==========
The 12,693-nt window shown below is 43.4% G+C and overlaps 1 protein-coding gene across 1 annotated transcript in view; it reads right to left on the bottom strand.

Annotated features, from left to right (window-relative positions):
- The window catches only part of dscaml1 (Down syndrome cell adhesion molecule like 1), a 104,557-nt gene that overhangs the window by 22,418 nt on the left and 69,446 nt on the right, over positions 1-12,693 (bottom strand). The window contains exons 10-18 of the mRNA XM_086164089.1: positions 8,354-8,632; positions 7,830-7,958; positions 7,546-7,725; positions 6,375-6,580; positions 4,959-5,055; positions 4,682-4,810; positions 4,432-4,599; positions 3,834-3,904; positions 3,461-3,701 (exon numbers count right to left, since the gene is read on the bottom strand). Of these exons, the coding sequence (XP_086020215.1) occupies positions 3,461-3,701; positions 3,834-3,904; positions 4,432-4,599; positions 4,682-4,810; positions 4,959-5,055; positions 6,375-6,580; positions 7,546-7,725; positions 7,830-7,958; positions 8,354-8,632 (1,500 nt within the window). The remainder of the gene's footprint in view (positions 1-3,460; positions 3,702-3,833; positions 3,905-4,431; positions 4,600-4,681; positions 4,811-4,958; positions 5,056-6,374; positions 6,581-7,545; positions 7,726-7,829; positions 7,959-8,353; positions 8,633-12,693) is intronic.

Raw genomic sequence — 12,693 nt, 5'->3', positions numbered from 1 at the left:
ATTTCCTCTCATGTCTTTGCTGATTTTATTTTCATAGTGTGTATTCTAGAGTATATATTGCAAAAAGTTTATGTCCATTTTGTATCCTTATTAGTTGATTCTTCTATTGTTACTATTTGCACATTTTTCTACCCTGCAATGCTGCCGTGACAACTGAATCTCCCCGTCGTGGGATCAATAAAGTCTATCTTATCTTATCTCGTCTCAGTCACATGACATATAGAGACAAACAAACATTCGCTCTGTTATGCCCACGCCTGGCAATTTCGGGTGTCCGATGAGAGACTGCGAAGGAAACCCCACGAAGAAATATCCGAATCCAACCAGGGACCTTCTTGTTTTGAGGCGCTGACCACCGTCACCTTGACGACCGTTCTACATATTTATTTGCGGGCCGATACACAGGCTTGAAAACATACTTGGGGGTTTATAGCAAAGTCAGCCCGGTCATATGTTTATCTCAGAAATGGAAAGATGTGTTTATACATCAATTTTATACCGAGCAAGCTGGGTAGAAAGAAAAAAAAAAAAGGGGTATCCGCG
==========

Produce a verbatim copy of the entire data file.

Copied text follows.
The 12,693-nt window shown below is 43.4% G+C and overlaps 1 protein-coding gene across 1 annotated transcript in view; it reads right to left on the bottom strand.

Annotated features, from left to right (window-relative positions):
- The window catches only part of dscaml1 (Down syndrome cell adhesion molecule like 1), a 104,557-nt gene that overhangs the window by 22,418 nt on the left and 69,446 nt on the right, over positions 1-12,693 (bottom strand). The window contains exons 10-18 of the mRNA XM_086164089.1: positions 8,354-8,632; positions 7,830-7,958; positions 7,546-7,725; positions 6,375-6,580; positions 4,959-5,055; positions 4,682-4,810; positions 4,432-4,599; positions 3,834-3,904; positions 3,461-3,701 (exon numbers count right to left, since the gene is read on the bottom strand). Of these exons, the coding sequence (XP_086020215.1) occupies positions 3,461-3,701; positions 3,834-3,904; positions 4,432-4,599; positions 4,682-4,810; positions 4,959-5,055; positions 6,375-6,580; positions 7,546-7,725; positions 7,830-7,958; positions 8,354-8,632 (1,500 nt within the window). The remainder of the gene's footprint in view (positions 1-3,460; positions 3,702-3,833; positions 3,905-4,431; positions 4,600-4,681; positions 4,811-4,958; positions 5,056-6,374; positions 6,581-7,545; positions 7,726-7,829; positions 7,959-8,353; positions 8,633-12,693) is intronic.

Raw genomic sequence — 12,693 nt, 5'->3', positions numbered from 1 at the left:
ATTTCCTCTCATGTCTTTGCTGATTTTATTTTCATAGTGTGTATTCTAGAGTATATATTGCAAAAAGTTTATGTCCATTTTGTATCCTTATTAGTTGATTCTTCTATTGTTACTATTTGCACATTTTTCTACCCTGCAATGCTGCCGTGACAACTGAATCTCCCCGTCGTGGGATCAATAAAGTCTATCTTATCTTATCTCGTCTCAGTCACATGACATATAGAGACAAACAAACATTCGCTCTGTTATGCCCACGCCTGGCAATTTCGGGTGTCCGATGAGAGACTGCGAAGGAAACCCCACGAAGAAATATCCGAATCCAACCAGGGACCTTCTTGTTTTGAGGCGCTGACCACCGTCACCTTGACGACCGTTCTACATATTTATTTGCGGGCCGATACACAGGCTTGAAAACATACTTGGGGGTTTATAGCAAAGTCAGCCCGGTCATATGTTTATCTCAGAAATGGAAAGATGTGTTTATACATCAATTTTATACCGAGCAAGCTGGGTAGAAAGAAAAAAAAAAAAGGGGTATCCGCG